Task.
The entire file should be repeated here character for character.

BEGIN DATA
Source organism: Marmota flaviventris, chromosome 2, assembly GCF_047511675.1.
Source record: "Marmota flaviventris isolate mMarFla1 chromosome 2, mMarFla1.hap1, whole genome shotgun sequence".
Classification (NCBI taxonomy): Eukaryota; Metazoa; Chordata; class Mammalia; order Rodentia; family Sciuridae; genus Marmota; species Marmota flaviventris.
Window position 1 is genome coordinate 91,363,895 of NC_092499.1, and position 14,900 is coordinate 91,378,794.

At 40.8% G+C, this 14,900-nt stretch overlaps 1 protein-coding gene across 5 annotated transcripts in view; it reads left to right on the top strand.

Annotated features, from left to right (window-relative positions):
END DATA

Source organism: Marmota flaviventris, chromosome 2, assembly GCF_047511675.1.
Source record: "Marmota flaviventris isolate mMarFla1 chromosome 2, mMarFla1.hap1, whole genome shotgun sequence".
Classification (NCBI taxonomy): Eukaryota; Metazoa; Chordata; class Mammalia; order Rodentia; family Sciuridae; genus Marmota; species Marmota flaviventris.
Window position 1 is genome coordinate 91,363,895 of NC_092499.1, and position 14,900 is coordinate 91,378,794.

At 40.8% G+C, this 14,900-nt stretch overlaps 1 protein-coding gene across 5 annotated transcripts in view; it reads left to right on the top strand.

Annotated features, from left to right (window-relative positions):